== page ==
This time last year my greatest concern was my ability to carry 5kg of coal on my bicycle, closely followed by the activity of Storm Dennis and the vagaries of ScotRail cycle carriages. This list of anxiety was in preparation for my first cycling adventure of the year with my pal Claire, both of us (perhaps unconsciously) deciding that we’d rather spend Valentine’s night together in a remote wooden hut with no bathroom than with our long-term romantic partners.
The haulage of coal, inclement weather and uncooperative trains were just the start of our challenges that weekend. Our destination – Cadderlie – was infested with teenage boys that had also eschewed romance and were staging a drinking, shouting and stomping competition that started late evening and continued into the night. Claire and I, warmed by our glorious coal fire, pushed the wooden table in our room across our door and settled down on the floor of the bothy to sleep, having decided to flee in the morning for the safety and comfort of an Oban hotel. Had we known what was to come in March we may have joined in the drinking and stomping.
We survived our weekend with Storm Dennis and the teenagers, the unrelenting rain and moments of fear quickly evaporated by the the law of Type 2 Fun. Then Claire and I, like the rest of the world, were confined to our local areas until the summer, trying to work out how and where we could manage a Covid-safe adventure between work and caring responsibilities.
July was our first opportunity to get away and we used it push the limits of Type 2 Fun by attempting to cycle the Herring Road, an ancient route – between my home in Dunbar and Lauder, in the Scottish Borders – where women used to walk the 30 miles carrying herring in baskets on their heads. Fishwives of the 18th century were clearly made of tougher stuff than us, although we did inadvertently try recreating this feat by carrying our laden bicycles over a bridge, and the innumerable stiles and stone walls on the way to Lauder. Hours pushing laden bikes up grassy fields, with a herd of threatening cows following at one stage, saw our collective strength sapped. We arrived at the Black Bull pub and hotel in Lauder at 9.30pm in a fairly fragile state and incapable of wild camping. By the time we collapsed into comfortable beds we had abandoned our plans to cycle home the following day. After eating all the breakfast the hotel could muster we got ourselves to the nearest train station and vowed that our next adventure would be easier – and go to plan.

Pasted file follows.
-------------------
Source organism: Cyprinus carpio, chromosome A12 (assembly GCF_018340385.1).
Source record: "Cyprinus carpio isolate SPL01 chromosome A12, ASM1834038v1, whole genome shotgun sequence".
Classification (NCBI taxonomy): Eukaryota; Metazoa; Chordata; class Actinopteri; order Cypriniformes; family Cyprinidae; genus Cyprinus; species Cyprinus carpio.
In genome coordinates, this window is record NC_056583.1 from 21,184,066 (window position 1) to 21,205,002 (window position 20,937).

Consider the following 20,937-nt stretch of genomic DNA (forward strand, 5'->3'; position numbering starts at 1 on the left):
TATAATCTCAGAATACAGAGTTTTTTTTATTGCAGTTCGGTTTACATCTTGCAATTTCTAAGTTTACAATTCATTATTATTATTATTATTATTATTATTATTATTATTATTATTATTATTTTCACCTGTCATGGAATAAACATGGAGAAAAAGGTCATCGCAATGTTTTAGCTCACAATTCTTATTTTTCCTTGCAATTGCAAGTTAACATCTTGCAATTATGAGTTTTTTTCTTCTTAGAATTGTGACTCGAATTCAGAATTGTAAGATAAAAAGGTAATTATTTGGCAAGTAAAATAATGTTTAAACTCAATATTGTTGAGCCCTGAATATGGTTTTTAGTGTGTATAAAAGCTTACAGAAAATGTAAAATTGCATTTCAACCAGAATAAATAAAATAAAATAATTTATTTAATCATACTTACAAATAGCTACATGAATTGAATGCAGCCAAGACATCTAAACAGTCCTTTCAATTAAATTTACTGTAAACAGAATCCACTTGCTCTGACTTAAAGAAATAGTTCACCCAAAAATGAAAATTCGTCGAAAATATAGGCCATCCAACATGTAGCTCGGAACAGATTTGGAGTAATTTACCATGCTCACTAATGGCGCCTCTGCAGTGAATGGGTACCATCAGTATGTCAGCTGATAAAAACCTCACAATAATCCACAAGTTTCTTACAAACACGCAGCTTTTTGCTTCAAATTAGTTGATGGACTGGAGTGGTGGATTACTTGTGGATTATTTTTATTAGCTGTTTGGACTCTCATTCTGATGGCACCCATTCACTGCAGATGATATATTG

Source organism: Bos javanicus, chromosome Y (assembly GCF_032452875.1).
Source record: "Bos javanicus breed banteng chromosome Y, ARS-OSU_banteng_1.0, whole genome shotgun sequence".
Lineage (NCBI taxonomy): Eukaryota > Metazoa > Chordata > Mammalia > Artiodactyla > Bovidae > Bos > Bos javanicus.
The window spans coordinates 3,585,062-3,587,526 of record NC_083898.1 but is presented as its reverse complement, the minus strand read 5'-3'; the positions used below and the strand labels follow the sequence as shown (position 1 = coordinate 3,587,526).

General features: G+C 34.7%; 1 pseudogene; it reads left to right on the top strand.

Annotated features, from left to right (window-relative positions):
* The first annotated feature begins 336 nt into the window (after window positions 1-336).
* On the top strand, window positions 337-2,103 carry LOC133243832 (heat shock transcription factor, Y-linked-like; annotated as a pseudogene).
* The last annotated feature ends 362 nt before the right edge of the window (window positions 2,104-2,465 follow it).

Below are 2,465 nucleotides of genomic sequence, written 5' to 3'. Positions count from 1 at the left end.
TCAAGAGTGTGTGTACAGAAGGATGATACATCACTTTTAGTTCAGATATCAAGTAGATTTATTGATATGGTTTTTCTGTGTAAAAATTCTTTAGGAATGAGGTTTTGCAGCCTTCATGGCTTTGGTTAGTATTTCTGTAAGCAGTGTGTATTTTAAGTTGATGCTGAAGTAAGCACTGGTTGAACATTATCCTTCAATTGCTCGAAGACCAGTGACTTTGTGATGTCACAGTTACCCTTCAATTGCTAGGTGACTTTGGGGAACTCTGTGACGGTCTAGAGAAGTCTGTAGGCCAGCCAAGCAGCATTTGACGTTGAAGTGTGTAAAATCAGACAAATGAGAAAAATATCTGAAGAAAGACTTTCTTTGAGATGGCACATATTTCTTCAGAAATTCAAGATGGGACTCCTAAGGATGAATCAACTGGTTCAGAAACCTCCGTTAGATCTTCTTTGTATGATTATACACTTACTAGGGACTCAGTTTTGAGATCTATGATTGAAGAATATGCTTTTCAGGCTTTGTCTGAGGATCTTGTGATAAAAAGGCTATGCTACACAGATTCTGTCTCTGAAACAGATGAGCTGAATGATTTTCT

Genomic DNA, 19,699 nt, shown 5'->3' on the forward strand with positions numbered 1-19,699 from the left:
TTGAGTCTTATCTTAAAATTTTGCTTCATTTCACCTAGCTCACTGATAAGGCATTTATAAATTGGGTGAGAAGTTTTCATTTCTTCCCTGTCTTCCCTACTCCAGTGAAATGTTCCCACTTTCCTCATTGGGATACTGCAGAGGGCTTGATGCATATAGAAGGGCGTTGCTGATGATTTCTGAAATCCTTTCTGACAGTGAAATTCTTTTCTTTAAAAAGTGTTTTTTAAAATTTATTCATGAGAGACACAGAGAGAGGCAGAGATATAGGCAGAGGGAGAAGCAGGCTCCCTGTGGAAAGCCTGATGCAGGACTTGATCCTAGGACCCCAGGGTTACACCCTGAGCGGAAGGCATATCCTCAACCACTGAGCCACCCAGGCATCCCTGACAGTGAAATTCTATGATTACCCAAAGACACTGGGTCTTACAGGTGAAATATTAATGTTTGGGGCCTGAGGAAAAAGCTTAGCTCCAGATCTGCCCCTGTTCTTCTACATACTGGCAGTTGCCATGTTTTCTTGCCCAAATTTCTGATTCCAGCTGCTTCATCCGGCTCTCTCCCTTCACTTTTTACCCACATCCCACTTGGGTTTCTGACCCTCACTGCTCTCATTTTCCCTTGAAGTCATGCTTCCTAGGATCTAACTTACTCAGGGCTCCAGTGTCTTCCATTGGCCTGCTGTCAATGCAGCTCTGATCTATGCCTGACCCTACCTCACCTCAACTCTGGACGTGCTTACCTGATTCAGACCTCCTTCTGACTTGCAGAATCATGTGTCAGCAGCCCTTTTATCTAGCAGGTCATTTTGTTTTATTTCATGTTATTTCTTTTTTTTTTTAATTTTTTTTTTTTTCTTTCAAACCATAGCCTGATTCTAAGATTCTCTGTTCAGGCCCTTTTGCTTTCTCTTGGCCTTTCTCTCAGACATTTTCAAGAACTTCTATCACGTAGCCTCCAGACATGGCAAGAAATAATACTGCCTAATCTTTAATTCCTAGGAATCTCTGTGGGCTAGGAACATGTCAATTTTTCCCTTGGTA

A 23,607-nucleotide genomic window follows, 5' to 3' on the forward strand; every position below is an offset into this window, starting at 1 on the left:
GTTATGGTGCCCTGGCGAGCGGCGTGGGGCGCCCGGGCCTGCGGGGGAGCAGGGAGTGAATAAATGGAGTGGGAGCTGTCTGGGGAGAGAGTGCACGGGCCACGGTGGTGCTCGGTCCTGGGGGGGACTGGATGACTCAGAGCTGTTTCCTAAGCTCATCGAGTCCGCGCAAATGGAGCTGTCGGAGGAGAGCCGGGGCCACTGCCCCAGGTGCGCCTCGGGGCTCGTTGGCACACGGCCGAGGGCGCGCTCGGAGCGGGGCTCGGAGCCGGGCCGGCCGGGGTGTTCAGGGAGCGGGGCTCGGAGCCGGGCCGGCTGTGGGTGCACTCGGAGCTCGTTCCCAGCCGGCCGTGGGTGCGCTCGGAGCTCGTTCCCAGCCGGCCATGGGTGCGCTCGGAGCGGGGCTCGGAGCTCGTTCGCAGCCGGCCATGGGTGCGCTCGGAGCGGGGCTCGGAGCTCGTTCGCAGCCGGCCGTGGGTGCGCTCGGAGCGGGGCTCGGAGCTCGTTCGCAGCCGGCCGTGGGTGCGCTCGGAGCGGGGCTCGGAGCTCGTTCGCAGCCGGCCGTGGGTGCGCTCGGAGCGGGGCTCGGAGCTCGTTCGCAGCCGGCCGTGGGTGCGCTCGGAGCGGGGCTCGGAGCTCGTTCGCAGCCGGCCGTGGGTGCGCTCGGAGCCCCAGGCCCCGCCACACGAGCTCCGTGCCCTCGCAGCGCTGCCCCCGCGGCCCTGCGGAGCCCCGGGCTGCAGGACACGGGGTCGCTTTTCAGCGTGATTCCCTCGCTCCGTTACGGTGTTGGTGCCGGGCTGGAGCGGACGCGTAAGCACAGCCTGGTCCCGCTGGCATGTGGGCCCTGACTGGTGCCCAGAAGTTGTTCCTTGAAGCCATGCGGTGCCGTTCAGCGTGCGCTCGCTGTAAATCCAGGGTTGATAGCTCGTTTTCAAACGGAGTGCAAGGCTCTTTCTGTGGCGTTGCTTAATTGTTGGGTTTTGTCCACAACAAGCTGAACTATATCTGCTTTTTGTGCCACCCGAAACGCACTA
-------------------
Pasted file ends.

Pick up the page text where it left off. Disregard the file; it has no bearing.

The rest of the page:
We enlisted the help of someone that knew what they were doing for our third adventure, and headed off for the glorious Kingdom of Fife in August sunshine for a proper, mapped route – the Pilgrims Way – that takes you from Culross or North Queensferry to the ancient university town of St Andrews. Good views, manageable hills, organised (garden) camping and with absolutely no shambles in sight we knew we had swapped some of the epic for simply enjoyable.
The plan of going to plan didn’t last and in September we headed off to the Scottish Borders for our second attempt at wild camping. We were still less than 30 miles from my front door, but with deserted roads and the wild beauty of St Abbs Head we could feel the epic all around. We had again picked a weekend with weather that was better enjoyed indoors, and when it came to venturing onto a windy headland to find a remote camping spot we got the fear and scurried back to the corner of a farmers field. Then we worried about the farmer and what he might do if he spotted us – a worry that came to nothing, as worries of this variety are probably destined to. The worst actual incident that weekend was the terribly disappointing soup in a Duns pavement cafe, but we bravely overcame it by eating more cake.
We squeezed our final adventure of 2020 into October, thankfully and unusually booking accommodation ahead, as Covid closed the doors on unplanned adventure. We climbed over the Granites to Innerleithen and the surprisingly good food of the budget Corner House Hotel. This final effort provided a perfect balance of scenery, challenge and cake, with the harder push on the off-road route chosen for our way home, over the Lammermuir Hills, ensuring we wouldn’t be lost and alone too many miles from home if the plan really unraveled.
There was undoubtedly a significant quantity of Type 2 Fun in our adventures of 2020, created by the weather, circumstances, our ineptitude, inexperience and fears. But despite, or because of that (and I’m not sure which), these are some of the happiest memories I have of an otherwise hard and relentless year. I learned (again) that adventure can be close at hand, and not confined to long trips in exotic places. Through finding the edges of some of my physical limits I discovered that fear and challenge are part of the epic equation, but even when I’m scared and tired I’m stronger than I thought. And perhaps fitting for a weekend that celebrates love, albeit of a different kind, I know I’m deeply blessed to have a friend that regularly chooses to have an epic shambles with me.
One thought on “Epic Shambles”
sounds like you had a good year – for a covid year! we didn’t even get any bike touring in – just some walking in the west country. But will hopefully get up to Edinburgh this year (or will it be next?!) to cycle the east coast up to the Orkneys. We will be bringing our waterproofs….